I eat 4 oz of organic flank steak PWO in which every bit of visible fat is removed -- I even dig in to the chunks inside and get them out.
The standard calorie counters (and USDA) say there is over 6 grams of fat in 4 oz of flank steak. Honestly, I find that hard to believe. The counters probably don't consider that the meat is grass-fed organic beef which is a lot leaner nor that someone is obsessive enough to remove every speck of fat possible to see.
I just want to be accurate about my macronutirents and not accidentally consume too little fat.
Justin Harris in his dvd "Project Superheavyweight" eats flank and round steak as LOW fat protein sources. I don't think you have to worry too much. I think he mentions that flank is as lean as chicken for what its worth.
Flanks gotta be at least a few % fat by weight. Kind I see at costco has little white fat chunks on it, and in between the ribbons, not as much as a regular cut, but still has fat.
Don't think it's as lean as chicken though... And I'm not trying to disagree with Justin Harris, maybe he's got a nice lean cut of flank, I don't know, but from costco or safeway, I think there is some fat on there, maybe 10g per 60g protein or so?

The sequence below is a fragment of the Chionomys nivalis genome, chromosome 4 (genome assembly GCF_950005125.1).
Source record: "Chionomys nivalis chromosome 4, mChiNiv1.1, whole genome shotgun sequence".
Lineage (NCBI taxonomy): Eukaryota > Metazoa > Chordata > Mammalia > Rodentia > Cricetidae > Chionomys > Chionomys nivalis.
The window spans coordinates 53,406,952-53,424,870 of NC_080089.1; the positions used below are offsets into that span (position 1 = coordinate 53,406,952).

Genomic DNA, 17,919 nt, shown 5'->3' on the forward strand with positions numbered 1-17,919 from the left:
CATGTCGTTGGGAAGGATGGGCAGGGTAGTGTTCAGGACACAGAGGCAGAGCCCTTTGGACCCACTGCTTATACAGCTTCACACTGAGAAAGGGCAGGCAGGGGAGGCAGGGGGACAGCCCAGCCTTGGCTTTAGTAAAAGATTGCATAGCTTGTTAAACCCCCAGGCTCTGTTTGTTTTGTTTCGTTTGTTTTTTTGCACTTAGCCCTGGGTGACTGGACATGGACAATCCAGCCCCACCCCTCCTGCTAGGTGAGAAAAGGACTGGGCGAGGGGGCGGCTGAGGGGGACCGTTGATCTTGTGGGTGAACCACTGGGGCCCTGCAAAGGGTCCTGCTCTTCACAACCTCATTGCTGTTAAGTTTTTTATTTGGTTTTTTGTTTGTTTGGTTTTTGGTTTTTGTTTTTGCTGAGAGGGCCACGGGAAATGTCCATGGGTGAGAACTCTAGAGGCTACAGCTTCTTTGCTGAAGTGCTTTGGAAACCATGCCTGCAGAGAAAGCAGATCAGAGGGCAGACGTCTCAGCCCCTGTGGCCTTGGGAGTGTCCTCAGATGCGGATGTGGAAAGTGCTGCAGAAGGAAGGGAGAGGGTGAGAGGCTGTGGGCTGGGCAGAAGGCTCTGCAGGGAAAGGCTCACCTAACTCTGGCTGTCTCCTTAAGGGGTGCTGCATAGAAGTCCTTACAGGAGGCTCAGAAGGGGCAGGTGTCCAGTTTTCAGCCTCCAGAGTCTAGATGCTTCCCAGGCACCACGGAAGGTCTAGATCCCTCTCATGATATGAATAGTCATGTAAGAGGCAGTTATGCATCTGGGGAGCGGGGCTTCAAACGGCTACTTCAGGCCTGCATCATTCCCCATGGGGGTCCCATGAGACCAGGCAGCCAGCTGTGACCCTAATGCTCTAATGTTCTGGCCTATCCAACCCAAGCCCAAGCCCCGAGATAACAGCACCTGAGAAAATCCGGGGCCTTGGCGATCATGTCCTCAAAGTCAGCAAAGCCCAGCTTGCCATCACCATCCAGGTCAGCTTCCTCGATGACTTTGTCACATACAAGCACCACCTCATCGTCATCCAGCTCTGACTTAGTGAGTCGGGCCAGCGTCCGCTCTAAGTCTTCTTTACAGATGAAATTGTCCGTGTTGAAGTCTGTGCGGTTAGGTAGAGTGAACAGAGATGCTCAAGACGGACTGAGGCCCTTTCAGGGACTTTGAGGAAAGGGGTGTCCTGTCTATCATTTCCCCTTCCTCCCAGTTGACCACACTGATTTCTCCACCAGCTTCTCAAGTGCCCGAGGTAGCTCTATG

Unless Cotsco or Safeway carry grass-fed organic beef -- one will see fat between the ribbons. Grass-fed Organic beef has been shown to have significantly less fat than its counterparts in mainstream stores. (I shop at Whole Foods.)
When one puts standard corn-fed beef next to organic grass fed-beef of any cut -- the difference in fat is remarkable. In most cuts the marbling all but disappears -- and I have seen no marbling in the cuts of flank I buy.
But your suggested ratio indicates 4 grams of fat for 4oz of Flank as opposed to the 6 grams the USDA and others suggest, which is probably more accurate. But my guess is that the amount of fat is still less.
BTW not everyone likes the taste of organic grass-fed beef, which is why not all Whole Foods stores sell it. It depends on the demand of their particular clientele.
But it is healthier -- higher in CLA, naturally much lower in fat and a lot of other goodies.
So it's more like 15g fat per 60g protein? Still kinda fatty... I have a friend who could slaughter me one of his grass-fed cowzers, but I'm not sure I'd want that much beef, maybe 1/2 cow or 1/4, but that's still alot of beef. And I've never had grass-fed so I'd have to try it to see if I like it before I go out and spend $200 or so on more than I could eat in 2-3 months, hah!